LONDON, JULY 4 -- Richard Branson and Per Lindstrand will go into the Guinness Book of Records as the first hot-air balloonists to cross the Atlantic, despite their crash landing at sea, a Guinness official said today.

Whether their Thursday-to-Friday flight meets the more exacting standards of the International Aeronautics Federation is another matter.

"They are the first to cross. It was a phenomenal feat," said Guinness marketing executive Anna Nicolson. She said they also broke three other records that would go into the book: for the largest hot-air balloon, the fastest hot-air balloon and the greatest distance traveled by a hot-air balloon.

"They have undoubtedly flown across the Atlantic in a hot-air balloon and I don't think there's any question about that," agreed Nigel Tasker, secretary of the International Ballooning Committee of the Paris-based International Aeronautics Federation, which decides aviation records.

But Tasker said the federation has no record for crossing the Atlantic; it has only a world distance record that has two rules: No one may leave the craft until final landing, and the balloon must remain under control until final landing.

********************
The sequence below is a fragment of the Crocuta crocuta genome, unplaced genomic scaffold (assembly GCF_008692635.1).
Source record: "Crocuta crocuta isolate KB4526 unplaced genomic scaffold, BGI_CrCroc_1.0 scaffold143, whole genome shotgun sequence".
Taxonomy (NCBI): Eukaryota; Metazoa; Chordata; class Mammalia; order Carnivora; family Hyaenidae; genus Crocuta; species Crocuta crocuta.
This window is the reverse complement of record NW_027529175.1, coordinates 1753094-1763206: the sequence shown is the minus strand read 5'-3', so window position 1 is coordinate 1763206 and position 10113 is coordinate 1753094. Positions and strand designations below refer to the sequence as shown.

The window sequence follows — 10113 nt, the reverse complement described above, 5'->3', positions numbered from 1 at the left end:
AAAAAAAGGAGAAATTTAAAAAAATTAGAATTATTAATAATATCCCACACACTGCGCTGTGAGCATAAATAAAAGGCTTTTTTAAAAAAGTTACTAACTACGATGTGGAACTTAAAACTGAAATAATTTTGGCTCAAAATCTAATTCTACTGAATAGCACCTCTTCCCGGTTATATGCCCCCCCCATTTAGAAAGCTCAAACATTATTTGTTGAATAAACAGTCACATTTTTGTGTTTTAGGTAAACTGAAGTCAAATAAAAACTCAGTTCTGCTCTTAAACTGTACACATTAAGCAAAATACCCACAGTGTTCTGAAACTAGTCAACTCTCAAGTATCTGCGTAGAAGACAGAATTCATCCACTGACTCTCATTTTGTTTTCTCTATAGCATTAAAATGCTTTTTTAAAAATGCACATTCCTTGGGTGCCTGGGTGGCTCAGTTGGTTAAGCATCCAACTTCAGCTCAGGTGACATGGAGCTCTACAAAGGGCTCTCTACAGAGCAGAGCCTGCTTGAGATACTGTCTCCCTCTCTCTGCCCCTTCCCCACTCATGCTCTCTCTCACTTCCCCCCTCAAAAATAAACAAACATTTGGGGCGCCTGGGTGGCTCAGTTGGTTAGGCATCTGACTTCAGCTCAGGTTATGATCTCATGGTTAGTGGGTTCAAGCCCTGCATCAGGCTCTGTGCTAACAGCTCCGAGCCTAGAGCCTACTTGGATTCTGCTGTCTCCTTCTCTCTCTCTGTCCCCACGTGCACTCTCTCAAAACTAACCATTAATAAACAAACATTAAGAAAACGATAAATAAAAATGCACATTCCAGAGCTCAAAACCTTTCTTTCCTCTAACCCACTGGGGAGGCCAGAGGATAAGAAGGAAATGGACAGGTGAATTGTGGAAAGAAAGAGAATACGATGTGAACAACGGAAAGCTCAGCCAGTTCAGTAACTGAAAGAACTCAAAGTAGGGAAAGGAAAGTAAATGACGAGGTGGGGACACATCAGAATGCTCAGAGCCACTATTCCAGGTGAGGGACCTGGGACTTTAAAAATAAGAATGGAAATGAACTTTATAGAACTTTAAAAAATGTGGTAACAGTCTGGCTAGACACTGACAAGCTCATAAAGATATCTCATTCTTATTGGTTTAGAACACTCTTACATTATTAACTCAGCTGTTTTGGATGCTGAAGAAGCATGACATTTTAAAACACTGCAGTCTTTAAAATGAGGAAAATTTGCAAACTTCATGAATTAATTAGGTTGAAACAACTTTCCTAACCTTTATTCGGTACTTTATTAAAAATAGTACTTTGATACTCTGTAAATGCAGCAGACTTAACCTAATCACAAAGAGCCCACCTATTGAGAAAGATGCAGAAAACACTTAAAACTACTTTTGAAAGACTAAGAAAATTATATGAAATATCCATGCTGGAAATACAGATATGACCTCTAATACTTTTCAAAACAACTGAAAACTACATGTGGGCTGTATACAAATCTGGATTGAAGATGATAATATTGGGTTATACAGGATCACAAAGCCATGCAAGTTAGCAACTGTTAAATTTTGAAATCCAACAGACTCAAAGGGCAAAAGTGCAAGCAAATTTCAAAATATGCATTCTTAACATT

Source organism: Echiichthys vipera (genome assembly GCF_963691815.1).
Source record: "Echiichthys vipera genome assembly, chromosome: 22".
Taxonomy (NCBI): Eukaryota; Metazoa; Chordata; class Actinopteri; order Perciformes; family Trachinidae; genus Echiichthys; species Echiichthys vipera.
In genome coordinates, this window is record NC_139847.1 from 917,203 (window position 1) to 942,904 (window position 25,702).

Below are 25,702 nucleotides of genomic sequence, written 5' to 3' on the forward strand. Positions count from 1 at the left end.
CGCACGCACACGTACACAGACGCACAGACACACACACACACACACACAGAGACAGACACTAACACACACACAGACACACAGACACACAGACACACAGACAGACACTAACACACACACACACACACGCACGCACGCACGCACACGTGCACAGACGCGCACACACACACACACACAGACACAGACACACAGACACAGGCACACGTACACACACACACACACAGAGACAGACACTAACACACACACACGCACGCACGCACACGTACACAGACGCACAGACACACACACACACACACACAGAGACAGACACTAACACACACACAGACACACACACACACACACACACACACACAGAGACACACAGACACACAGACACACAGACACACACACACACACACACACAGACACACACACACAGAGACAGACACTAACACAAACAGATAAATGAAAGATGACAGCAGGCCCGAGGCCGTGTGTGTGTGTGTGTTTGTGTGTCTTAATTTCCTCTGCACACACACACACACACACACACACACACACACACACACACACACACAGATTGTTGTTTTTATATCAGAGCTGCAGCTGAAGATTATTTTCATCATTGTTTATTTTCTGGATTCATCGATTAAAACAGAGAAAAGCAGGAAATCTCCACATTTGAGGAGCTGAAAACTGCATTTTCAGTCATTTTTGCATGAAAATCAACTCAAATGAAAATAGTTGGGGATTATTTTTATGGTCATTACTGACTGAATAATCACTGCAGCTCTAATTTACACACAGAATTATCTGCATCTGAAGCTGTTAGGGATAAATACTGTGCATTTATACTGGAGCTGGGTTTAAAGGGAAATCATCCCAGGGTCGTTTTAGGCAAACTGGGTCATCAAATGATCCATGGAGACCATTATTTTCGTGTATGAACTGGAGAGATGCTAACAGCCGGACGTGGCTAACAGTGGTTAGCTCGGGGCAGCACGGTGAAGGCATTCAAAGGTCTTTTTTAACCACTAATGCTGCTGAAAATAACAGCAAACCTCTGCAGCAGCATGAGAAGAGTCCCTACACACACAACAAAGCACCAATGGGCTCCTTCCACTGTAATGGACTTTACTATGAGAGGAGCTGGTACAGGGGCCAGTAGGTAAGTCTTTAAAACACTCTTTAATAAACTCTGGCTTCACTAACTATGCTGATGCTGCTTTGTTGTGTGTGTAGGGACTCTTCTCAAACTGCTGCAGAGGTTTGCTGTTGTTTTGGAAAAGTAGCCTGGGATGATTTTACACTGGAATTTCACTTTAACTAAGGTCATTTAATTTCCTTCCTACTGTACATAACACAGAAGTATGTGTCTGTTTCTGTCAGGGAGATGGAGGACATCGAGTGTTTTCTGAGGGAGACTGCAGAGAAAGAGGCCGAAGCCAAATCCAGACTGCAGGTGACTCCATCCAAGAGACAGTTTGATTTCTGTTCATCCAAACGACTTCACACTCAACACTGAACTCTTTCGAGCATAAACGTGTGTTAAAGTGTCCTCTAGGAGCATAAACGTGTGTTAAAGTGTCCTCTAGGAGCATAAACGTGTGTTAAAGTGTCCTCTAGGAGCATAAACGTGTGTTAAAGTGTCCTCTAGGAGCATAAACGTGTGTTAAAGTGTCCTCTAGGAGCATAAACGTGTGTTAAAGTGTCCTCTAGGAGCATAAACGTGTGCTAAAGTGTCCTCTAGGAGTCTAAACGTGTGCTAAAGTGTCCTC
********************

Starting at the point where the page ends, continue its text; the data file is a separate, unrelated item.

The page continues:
The 21-story-high Virgin Atlantic Flyer made an out-of-control touchdown in the North Channel of the Irish Sea, between Ireland and Scotland, a mile off Scotland yesterday. The Swedish-born Lindstrand, 38, jumped from the gondola before the crash. Branson, 36, rode the gondola into the sea. Both men were pulled from the water by air-sea rescue teams. They suffered shock but were not seriously injured.

Spokesmen for Branson said the balloon flew 2,789.6 miles to a brief touchdown in Ireland before crashing into the sea, with an average speed of 87.7 mph. They said the flight, begun in Maine, took 31 hours, 38 minutes.

Tasker said Lindstrand must file a claim for the distance record. He said the federation will then decide whether he broke the hot-air balloon world distance record of 913.8 miles.